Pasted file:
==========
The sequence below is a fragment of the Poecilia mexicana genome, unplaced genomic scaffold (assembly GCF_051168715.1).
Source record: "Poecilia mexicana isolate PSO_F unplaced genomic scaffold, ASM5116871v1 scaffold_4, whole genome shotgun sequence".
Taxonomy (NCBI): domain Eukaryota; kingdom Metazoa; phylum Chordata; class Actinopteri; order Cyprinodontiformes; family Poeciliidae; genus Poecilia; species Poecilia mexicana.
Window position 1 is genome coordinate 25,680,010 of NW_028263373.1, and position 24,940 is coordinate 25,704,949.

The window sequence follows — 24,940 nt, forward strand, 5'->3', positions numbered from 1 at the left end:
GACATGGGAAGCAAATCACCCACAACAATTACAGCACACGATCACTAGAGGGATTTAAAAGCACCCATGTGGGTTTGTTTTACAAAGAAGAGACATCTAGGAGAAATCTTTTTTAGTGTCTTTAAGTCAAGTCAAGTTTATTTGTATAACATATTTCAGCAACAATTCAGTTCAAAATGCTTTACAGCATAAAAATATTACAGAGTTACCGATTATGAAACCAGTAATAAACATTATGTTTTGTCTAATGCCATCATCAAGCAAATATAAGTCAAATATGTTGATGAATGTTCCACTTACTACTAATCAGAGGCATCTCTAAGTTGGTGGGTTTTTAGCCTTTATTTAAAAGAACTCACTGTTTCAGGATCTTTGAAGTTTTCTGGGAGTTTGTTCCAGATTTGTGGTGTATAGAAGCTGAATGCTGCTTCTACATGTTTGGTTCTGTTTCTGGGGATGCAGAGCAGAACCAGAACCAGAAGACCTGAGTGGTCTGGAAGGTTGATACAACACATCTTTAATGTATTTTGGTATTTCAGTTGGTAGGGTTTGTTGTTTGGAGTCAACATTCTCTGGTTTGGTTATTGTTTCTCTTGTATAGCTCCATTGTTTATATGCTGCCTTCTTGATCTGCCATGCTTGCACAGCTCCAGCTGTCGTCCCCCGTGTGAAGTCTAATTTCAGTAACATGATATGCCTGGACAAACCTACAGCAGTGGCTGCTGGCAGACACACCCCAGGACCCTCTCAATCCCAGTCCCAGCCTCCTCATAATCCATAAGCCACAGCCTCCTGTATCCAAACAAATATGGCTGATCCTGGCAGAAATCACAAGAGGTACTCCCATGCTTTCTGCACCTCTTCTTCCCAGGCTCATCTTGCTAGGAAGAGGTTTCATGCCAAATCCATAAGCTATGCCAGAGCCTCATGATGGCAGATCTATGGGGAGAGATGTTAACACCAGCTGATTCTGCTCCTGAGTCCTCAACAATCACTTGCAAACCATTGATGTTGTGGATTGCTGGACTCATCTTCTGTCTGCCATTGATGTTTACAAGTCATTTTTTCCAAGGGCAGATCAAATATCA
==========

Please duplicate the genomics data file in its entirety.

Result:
The sequence below is a fragment of the Poecilia mexicana genome, unplaced genomic scaffold (assembly GCF_051168715.1).
Source record: "Poecilia mexicana isolate PSO_F unplaced genomic scaffold, ASM5116871v1 scaffold_4, whole genome shotgun sequence".
Taxonomy (NCBI): domain Eukaryota; kingdom Metazoa; phylum Chordata; class Actinopteri; order Cyprinodontiformes; family Poeciliidae; genus Poecilia; species Poecilia mexicana.
Window position 1 is genome coordinate 25,680,010 of NW_028263373.1, and position 24,940 is coordinate 25,704,949.

The window sequence follows — 24,940 nt, forward strand, 5'->3', positions numbered from 1 at the left end:
GACATGGGAAGCAAATCACCCACAACAATTACAGCACACGATCACTAGAGGGATTTAAAAGCACCCATGTGGGTTTGTTTTACAAAGAAGAGACATCTAGGAGAAATCTTTTTTAGTGTCTTTAAGTCAAGTCAAGTTTATTTGTATAACATATTTCAGCAACAATTCAGTTCAAAATGCTTTACAGCATAAAAATATTACAGAGTTACCGATTATGAAACCAGTAATAAACATTATGTTTTGTCTAATGCCATCATCAAGCAAATATAAGTCAAATATGTTGATGAATGTTCCACTTACTACTAATCAGAGGCATCTCTAAGTTGGTGGGTTTTTAGCCTTTATTTAAAAGAACTCACTGTTTCAGGATCTTTGAAGTTTTCTGGGAGTTTGTTCCAGATTTGTGGTGTATAGAAGCTGAATGCTGCTTCTACATGTTTGGTTCTGTTTCTGGGGATGCAGAGCAGAACCAGAACCAGAAGACCTGAGTGGTCTGGAAGGTTGATACAACACATCTTTAATGTATTTTGGTATTTCAGTTGGTAGGGTTTGTTGTTTGGAGTCAACATTCTCTGGTTTGGTTATTGTTTCTCTTGTATAGCTCCATTGTTTATATGCTGCCTTCTTGATCTGCCATGCTTGCACAGCTCCAGCTGTCGTCCCCCGTGTGAAGTCTAATTTCAGTAACATGATATGCCTGGACAAACCTACAGCAGTGGCTGCTGGCAGACACACCCCAGGACCCTCTCAATCCCAGTCCCAGCCTCCTCATAATCCATAAGCCACAGCCTCCTGTATCCAAACAAATATGGCTGATCCTGGCAGAAATCACAAGAGGTACTCCCATGCTTTCTGCACCTCTTCTTCCCAGGCTCATCTTGCTAGGAAGAGGTTTCATGCCAAATCCATAAGCTATGCCAGAGCCTCATGATGGCAGATCTATGGGGAGAGATGTTAACACCAGCTGATTCTGCTCCTGAGTCCTCAACAATCACTTGCAAACCATTGATGTTGTGGATTGCTGGACTCATCTTCTGTCTGCCATTGATGTTTACAAGTCATTTTTTCCAAGGGCAGATCAAATATCA